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Hackensack Meadowlands

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About the Hackensack Meadowlands

The Hackensack Meadowlands are a small, narrow region stretching from western Staten Island and Carteret, NJ, north and slightly east through the part of New Jersey nearest to New York City. This region exists entirely within the largest metro area in the U.S., and has thus been severely altered from its original state. This is one of the most degraded ecoregions in all of North America.

This low-elevation region was once a glacial lake. At the time of European settlement it had a mix of salt marsh, brackish, and freshwater marshes. Much of the region is underlain by sand and peat atop clay deposits. The bedrock of sandstone, siltstone, and mudstone is buried and does not influence surface soils in most places. The area tends to be poorly-drained, both because of its soils and its flat topography. The climate is towards the colder end of a humid subtropical climate; precipitation is relatively constant year-round. Temperatures are moderated only slightly by the proximity to the ocean; severe cold is possible in some years.

The originally vegetation cover was a mix of Atlantic white cedar (Chamaecyparis thyoides) swamps, floodplain forests with pin oak (Quercus palustris), red maple (Acer rubrum), and swamp white oak (Quercus bicolor), and marshes mainly of broadleaf cattail (Typha latifolia). Salt-marshes featured saltgrass (Distichlis spicata), saltmeadow rush (Juncus gerardii), lavender thrift (Limonium carolinianum), and dwarf saltwort (Salicornia bigelovii), and seaside goldenrod (Solidago sempervirens).

Most of this area has been heavily urbanized, mostly in industrial development; the proximity to the largest metro area in the U.S. and the location of ports here make this area attractive to industry. Trash disposal is also one of the main land uses here. Drainage patterns have been altered by damming, filling, and channelization, usually with the intention of draining wetlands and creating more dry ground to build on. The extensive fill has caused the original substrate to sink much lower in many places. Surface soils nowadays are highly variable and are often formed on materials brought in from elsewhere.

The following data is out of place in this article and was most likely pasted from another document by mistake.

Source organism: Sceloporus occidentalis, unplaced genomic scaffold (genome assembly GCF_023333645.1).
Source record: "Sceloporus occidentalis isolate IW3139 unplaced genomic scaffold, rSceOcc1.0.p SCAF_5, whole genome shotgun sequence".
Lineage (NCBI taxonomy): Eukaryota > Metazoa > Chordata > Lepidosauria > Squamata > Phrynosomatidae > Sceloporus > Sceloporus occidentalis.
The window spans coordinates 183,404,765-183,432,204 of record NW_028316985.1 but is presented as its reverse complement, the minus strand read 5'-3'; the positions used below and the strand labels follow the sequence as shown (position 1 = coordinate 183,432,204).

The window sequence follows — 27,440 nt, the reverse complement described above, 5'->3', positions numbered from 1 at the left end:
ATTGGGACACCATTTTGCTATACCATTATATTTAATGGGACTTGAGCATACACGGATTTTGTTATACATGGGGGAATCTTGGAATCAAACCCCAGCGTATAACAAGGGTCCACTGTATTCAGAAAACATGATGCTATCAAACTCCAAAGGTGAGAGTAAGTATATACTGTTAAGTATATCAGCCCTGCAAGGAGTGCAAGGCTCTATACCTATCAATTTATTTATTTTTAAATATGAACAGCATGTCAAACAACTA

The original forests here have been cleared. What remains of the marshes here are often dominated by common reed (Phragmites australis), with some smooth cordgrass (Spartina alterniflora) at tidal creek margins. Phragmites may benefit from the alteration of the ground here, as it can survive in slightly drier conditions than cattail. There are some forests and meadows, mostly highly fragmented, and also plant communities growing on waste ground.

There is some protected land here, mostly public, and a small amount of private land. New York City administers many parks and nature preserves in this region, including the William T Davis Wildlife Refuge, Meredith Woods, Saw Mill Creek Marsh, and Mariner's Marsh Park, all located on Staten Island, and also Pralls Island. New York State also owns the Old Place Creek Tidal Wetlands Area and the Goethals Pond Complex on Staten Island. There is less protected land on the New Jersey side, some along the Rahway River at the Hawk Rise Sanctuary and across the river at Joseph Medwick Park, some at Richard W. DeKorte Park, and at the Hackensack Meadowlands Conservation and Wildlife Area. The Meadowlands Conservation Trust also owns and manages 9 small properties here.

This region is surrounded on all sides by the Glaciated Triassic Lowlands, a region that tends to be higher in elevation and better-drained.

A road crossing a tidal river, with marshes and industrial development on either side, a big city skyline in the background.This scenery is typical of the Hackensack Meadowlands: wetland remnants among heavy industrial development. Much of the industry is built on landfill, and the wetlands have been extensively channelized, but much of the ground is still too wet to build on, and numerous tidal marshes still remain. Photo © Doc Searls, CC BY 2.0, Source.

Plant Lists & In-Region Search

We do not yet have data to generate plant lists for a region as fine-tuned as this one. However you can move up to the broader Northern Piedmont and generate lists for that region: native plants or all plants. Or search that region's plants here:


1. Woods, A.J., Omernik, J.M., Moran, B.C. "Level III and IV Ecoregions of New Jersey", (2007) Web.

2. Bryce, S.A., Griffith, G.E., Omernik, J.M., Edinger, G., Indrick, S., Vargas, O., and Carlson, D. "Ecoregions of New York (Poster)", U.S. Geological Survey (2010) Web.